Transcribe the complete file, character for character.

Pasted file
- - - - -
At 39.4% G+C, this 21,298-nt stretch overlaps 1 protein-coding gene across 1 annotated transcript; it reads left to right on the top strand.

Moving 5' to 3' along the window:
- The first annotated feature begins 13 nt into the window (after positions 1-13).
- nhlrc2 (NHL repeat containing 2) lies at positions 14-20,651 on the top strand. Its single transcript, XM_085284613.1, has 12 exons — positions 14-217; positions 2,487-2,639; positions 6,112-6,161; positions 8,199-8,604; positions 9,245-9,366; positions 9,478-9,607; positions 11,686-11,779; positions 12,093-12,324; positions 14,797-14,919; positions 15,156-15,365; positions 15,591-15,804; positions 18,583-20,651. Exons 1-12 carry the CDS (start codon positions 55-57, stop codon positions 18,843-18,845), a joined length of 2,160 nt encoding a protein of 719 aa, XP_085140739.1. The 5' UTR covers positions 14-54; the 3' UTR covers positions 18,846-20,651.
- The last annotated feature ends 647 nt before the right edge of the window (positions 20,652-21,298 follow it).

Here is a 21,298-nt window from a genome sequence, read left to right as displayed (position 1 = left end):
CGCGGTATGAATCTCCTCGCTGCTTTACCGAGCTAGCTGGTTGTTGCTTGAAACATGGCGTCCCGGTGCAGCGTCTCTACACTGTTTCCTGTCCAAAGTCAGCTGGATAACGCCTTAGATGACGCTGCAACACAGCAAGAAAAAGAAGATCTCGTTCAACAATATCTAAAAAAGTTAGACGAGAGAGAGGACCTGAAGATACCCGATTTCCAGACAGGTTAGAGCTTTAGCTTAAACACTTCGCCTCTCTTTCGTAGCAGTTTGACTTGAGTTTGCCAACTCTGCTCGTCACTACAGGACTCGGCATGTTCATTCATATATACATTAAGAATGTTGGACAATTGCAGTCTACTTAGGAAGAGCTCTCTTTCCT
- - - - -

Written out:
At 39.4% G+C, this 21,298-nt stretch overlaps 1 protein-coding gene across 1 annotated transcript; it reads left to right on the top strand.

Moving 5' to 3' along the window:
- The first annotated feature begins 13 nt into the window (after positions 1-13).
- nhlrc2 (NHL repeat containing 2) lies at positions 14-20,651 on the top strand. Its single transcript, XM_085284613.1, has 12 exons — positions 14-217; positions 2,487-2,639; positions 6,112-6,161; positions 8,199-8,604; positions 9,245-9,366; positions 9,478-9,607; positions 11,686-11,779; positions 12,093-12,324; positions 14,797-14,919; positions 15,156-15,365; positions 15,591-15,804; positions 18,583-20,651. Exons 1-12 carry the CDS (start codon positions 55-57, stop codon positions 18,843-18,845), a joined length of 2,160 nt encoding a protein of 719 aa, XP_085140739.1. The 5' UTR covers positions 14-54; the 3' UTR covers positions 18,846-20,651.
- The last annotated feature ends 647 nt before the right edge of the window (positions 20,652-21,298 follow it).

Here is a 21,298-nt window from a genome sequence, read left to right as displayed (position 1 = left end):
CGCGGTATGAATCTCCTCGCTGCTTTACCGAGCTAGCTGGTTGTTGCTTGAAACATGGCGTCCCGGTGCAGCGTCTCTACACTGTTTCCTGTCCAAAGTCAGCTGGATAACGCCTTAGATGACGCTGCAACACAGCAAGAAAAAGAAGATCTCGTTCAACAATATCTAAAAAAGTTAGACGAGAGAGAGGACCTGAAGATACCCGATTTCCAGACAGGTTAGAGCTTTAGCTTAAACACTTCGCCTCTCTTTCGTAGCAGTTTGACTTGAGTTTGCCAACTCTGCTCGTCACTACAGGACTCGGCATGTTCATTCATATATACATTAAGAATGTTGGACAATTGCAGTCTACTTAGGAAGAGCTCTCTTTCCT